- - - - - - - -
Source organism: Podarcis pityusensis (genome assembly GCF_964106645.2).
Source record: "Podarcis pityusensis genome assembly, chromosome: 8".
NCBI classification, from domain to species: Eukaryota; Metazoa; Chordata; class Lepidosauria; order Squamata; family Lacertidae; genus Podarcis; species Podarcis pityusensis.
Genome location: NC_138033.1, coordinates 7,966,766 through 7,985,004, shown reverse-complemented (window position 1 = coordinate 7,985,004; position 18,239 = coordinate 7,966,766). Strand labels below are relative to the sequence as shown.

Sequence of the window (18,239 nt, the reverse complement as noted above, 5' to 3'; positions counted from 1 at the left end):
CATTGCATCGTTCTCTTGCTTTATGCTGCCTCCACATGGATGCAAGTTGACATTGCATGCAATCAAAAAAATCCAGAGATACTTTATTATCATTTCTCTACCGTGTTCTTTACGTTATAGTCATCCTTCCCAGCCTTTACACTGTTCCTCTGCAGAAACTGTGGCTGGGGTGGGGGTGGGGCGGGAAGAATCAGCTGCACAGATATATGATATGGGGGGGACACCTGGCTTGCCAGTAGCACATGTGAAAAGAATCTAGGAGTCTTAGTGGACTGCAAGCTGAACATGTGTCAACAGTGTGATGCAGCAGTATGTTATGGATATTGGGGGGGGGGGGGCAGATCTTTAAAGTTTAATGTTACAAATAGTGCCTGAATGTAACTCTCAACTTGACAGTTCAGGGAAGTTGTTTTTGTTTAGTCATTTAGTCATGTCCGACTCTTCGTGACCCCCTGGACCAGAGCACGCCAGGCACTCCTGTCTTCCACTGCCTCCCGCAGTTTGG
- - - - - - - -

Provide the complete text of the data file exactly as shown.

Source organism: Podarcis pityusensis (genome assembly GCF_964106645.2).
Source record: "Podarcis pityusensis genome assembly, chromosome: 8".
NCBI classification, from domain to species: Eukaryota; Metazoa; Chordata; class Lepidosauria; order Squamata; family Lacertidae; genus Podarcis; species Podarcis pityusensis.
Genome location: NC_138033.1, coordinates 7,966,766 through 7,985,004, shown reverse-complemented (window position 1 = coordinate 7,985,004; position 18,239 = coordinate 7,966,766). Strand labels below are relative to the sequence as shown.

Sequence of the window (18,239 nt, the reverse complement as noted above, 5' to 3'; positions counted from 1 at the left end):
CATTGCATCGTTCTCTTGCTTTATGCTGCCTCCACATGGATGCAAGTTGACATTGCATGCAATCAAAAAAATCCAGAGATACTTTATTATCATTTCTCTACCGTGTTCTTTACGTTATAGTCATCCTTCCCAGCCTTTACACTGTTCCTCTGCAGAAACTGTGGCTGGGGTGGGGGTGGGGCGGGAAGAATCAGCTGCACAGATATATGATATGGGGGGGACACCTGGCTTGCCAGTAGCACATGTGAAAAGAATCTAGGAGTCTTAGTGGACTGCAAGCTGAACATGTGTCAACAGTGTGATGCAGCAGTATGTTATGGATATTGGGGGGGGGGGGGCAGATCTTTAAAGTTTAATGTTACAAATAGTGCCTGAATGTAACTCTCAACTTGACAGTTCAGGGAAGTTGTTTTTGTTTAGTCATTTAGTCATGTCCGACTCTTCGTGACCCCCTGGACCAGAGCACGCCAGGCACTCCTGTCTTCCACTGCCTCCCGCAGTTTGG